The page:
Hussh | The eyes of Yellowstone, an enduring legacy in a warming wilderness

The eyes of Yellowstone, an enduring legacy in a warming wilderness

Situated in Canyon Village near the Grand Canyon of the Yellowstone National Park, Steven Fuller holds a unique position. Known as the “winterkeeper,” he oversees the maintenance of this critical area through the bustling summer months and the solitude of winter.

During these long, cold months, Fuller embarks on solitary ski journeys into the heart of the park, traversing the Hayden Valley and beyond, immersing himself in an environment that few have the privilege to know so intimately.

Fuller’s existence within the wilderness of Yellowstone is a narrative woven with the threads of nature’s untamed beauty and the stark realities of a changing climate.

His journey, starting in 1973, spans nearly five decades, a period that has seen him become an intrinsic part of the park’s living tapestry. His life is a story not just of survival and solitude in America’s first national park, but a chronicle of witnessing and adapting to the profound environmental transformations occurring within this iconic landscape.

Subscribe to the hussh newsletter

The role of winterkeeper is, unsurprisingly, an increasingly rare occupation in our rapidly warming world. Fuller’s experiences during the frosty season are marked by moments of profound solitude and contemplation, set against the backdrop of the park’s dramatic geothermal features and diverse wildlife. These solitary ventures are not just for pleasure; they are a commitment to understanding and documenting the park’s natural rhythms and changes.

Through decades of living and understanding the very essence of his natural home, Fuller has also become a full-time chronicler of Yellowstone’s intrinsic inner workings, extending his role beyond purely a physical presence in the park. He captures the beauty of this wilderness through his camera lens and words, sharing his insights and experiences with the world, offering readers a unique glimpse into the heart of Yellowstone—a place he describes with a poetic vernacular born from decades of deep observation and reflection.

Fuller’s personal journey leading the life he has built in Yellowstone is a narrative rich in diversity and experience. Raised in the Mojave Desert by a National Park Service ranger father, he developed an early appreciation for the natural world. His academic pursuits in history were complemented by travels across Europe, Africa, and Asia—experiences that shaped his worldview and eventually led him to the remote wilderness for which he is now a lonely custodian.

His tenure in the park has seen him bear witness to significant ecological changes: the reintroduction of wolves and the recovery of grizzly populations have altered much of the area’s ecological dynamics; aspects Fuller has observed firsthand.

However, more profound and concerning are the changes brought about by climate change. Yellowstone, like many natural ecosystems, is experiencing shifts as temperature warm, impacting everything from animal behaviour to geothermal activity.

These varied effects have come with generally warmer winters and a decrease in the extended deep-freeze conditions that were once commonplace. Such changes are not just anecdotal; scientific data confirms that the northeast corner of Yellowstone now experiences significantly more days above freezing compared to the 1960s—shifts which are having far-reaching implications for the park’s ecosystems, wildlife, and overall health.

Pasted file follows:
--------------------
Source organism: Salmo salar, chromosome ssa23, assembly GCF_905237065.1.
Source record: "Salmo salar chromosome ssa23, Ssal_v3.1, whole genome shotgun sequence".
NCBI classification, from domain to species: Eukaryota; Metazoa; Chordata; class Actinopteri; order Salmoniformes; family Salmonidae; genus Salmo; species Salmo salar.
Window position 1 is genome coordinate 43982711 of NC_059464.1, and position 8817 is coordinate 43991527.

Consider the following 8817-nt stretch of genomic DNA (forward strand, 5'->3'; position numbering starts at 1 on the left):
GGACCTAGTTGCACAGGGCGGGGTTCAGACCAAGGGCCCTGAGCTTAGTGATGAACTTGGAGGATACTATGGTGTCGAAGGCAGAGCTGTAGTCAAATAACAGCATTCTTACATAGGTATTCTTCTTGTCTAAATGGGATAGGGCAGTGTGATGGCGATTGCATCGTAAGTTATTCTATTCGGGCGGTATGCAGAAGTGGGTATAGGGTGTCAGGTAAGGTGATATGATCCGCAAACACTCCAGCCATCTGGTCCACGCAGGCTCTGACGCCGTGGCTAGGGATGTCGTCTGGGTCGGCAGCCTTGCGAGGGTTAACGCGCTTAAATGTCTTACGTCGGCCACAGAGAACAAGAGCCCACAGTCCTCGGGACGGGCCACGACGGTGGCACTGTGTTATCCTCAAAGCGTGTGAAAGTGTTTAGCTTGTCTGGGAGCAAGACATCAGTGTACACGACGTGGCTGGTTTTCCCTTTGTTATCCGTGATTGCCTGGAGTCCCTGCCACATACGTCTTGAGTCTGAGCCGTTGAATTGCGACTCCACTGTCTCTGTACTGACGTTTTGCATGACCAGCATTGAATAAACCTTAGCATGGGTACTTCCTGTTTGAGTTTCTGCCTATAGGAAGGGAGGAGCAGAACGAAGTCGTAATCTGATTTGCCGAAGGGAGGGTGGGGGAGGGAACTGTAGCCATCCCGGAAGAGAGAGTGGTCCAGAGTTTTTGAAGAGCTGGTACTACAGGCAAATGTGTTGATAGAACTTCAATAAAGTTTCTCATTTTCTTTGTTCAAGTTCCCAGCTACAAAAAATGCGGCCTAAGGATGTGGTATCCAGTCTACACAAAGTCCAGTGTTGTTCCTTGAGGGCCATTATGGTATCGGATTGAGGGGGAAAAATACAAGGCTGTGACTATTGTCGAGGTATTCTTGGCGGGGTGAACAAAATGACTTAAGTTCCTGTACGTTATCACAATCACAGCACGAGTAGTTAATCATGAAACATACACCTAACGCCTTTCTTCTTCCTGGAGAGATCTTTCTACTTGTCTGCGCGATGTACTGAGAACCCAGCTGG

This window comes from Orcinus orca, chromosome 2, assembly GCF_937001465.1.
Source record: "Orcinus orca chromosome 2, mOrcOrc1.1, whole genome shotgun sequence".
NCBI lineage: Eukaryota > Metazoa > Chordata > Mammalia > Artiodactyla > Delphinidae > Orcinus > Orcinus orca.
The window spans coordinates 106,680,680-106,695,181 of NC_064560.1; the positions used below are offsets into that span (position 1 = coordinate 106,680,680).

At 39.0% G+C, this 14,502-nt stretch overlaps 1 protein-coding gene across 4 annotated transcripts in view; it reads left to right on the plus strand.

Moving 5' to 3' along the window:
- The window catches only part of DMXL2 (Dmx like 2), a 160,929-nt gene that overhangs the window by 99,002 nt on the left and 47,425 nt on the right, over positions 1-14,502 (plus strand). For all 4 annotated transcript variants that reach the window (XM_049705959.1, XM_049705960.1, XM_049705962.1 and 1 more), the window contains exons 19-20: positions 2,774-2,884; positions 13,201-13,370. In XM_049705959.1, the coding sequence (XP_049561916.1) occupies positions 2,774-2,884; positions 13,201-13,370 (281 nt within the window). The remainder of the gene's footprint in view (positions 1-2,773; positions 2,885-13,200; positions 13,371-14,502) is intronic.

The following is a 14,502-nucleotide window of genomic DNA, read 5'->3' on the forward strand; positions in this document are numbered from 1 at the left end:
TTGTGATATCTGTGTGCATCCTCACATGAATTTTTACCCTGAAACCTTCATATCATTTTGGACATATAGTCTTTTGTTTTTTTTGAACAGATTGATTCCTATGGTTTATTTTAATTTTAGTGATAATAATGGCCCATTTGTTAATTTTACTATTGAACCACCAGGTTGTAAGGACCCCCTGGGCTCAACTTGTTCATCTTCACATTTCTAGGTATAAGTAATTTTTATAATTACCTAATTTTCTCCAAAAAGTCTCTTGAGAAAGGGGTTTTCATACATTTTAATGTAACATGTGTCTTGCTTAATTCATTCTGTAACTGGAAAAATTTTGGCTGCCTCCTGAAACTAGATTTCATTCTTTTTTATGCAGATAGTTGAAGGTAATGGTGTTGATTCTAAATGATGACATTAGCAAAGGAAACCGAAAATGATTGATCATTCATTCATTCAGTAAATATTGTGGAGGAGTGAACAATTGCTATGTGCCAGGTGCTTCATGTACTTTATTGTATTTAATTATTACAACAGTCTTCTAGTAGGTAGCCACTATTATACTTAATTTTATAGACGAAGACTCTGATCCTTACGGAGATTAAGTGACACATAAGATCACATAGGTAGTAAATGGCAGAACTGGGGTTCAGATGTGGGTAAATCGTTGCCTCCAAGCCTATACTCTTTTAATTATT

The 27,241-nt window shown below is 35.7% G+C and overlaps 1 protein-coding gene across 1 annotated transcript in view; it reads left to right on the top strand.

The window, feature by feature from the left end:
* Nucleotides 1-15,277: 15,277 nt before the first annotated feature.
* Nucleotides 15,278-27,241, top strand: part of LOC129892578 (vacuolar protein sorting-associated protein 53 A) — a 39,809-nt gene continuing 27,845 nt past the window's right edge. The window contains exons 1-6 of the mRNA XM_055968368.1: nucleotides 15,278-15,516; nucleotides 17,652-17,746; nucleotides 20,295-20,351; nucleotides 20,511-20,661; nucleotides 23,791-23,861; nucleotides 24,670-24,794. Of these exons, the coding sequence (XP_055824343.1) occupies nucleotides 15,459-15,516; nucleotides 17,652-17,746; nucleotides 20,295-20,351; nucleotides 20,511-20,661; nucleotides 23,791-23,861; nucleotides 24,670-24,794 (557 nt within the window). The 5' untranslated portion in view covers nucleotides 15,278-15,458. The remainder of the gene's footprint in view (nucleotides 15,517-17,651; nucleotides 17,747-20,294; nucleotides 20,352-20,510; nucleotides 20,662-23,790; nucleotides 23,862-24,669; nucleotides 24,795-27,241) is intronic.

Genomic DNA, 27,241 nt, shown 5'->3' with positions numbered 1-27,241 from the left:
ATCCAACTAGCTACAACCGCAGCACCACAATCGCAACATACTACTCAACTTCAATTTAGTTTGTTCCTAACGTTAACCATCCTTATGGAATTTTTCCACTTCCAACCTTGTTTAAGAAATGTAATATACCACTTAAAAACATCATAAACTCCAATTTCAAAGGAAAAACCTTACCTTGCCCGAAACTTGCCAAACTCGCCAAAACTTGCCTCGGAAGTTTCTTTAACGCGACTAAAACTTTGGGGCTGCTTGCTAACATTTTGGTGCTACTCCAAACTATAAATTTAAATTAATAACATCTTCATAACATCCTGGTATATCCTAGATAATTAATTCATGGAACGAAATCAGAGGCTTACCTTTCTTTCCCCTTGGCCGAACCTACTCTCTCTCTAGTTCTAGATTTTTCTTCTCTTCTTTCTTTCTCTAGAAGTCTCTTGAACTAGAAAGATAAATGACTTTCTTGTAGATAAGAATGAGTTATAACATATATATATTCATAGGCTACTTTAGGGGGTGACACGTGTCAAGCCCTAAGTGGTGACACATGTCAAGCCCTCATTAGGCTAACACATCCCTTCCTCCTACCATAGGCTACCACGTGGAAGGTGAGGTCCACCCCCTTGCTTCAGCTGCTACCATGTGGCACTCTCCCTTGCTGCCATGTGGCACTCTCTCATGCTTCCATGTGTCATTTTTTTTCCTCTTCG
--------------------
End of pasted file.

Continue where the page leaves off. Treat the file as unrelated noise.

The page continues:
The solitude and isolation has arguably brought Fuller into a deeper connection with his environment, offering him a unique perspective on the changes he has seen. He observes the subtle shifts in wildlife patterns, the changes in vegetation, and the impact of warmer temperatures on the park’s famous geothermal features.

His insights too, are providing a valuable contribution to our understanding of how climate change is affecting other of America’s most beloved national parks.

From his formative days working in a camera shop, Fuller has a personal fascination of capturing his world on film. His photographic work has documented Yellowstone in all its glory and vulnerability over the years, with images that have gained national attention providing a living testament to the park’s dynamic nature and the delicate balance of its ecosystems.

Fuller is a master at blending artistry with environmental consciousness. His approach to photography is reminiscent of the luminist painters of the 19th century, who sought to capture the sublime beauty of natural landscapes. His images, however, are also imbued with a sense of urgency and a call to action. They remind us of the fragility of our natural world and the need to protect and preserve it for future generations.

As with the natural cycle of the surroundings he has given his life to, Fuller has more recently begun to turn his attention to his own future in Yellowstone. When he signed up for the role, he was blissfully unaware of how becoming a winterkeeper would shape him as a person—offering him more than a job opportunity, but entrusting him as a guardian of one of America’s most precious natural treasures.

His legacy, therefore, is not just in the images and words he leaves behind, but in the example he sets for future generations of conservationists and nature enthusiasts. With global temperatures expecting to continue to rise for some years to come, the role he has played will no doubt shift to minimising the impact of man-made climate change on the surrounding environment and protecting as much as possible to prevent the eradication of many species dependent on the unique environment.

“If there’s one thing I know,” he recently told The Guardian in a short documentary, “It’s that the Yellowstone I have witnessed over the past 5 decades won’t be the same one my children or grandchildren will experience in years to come.”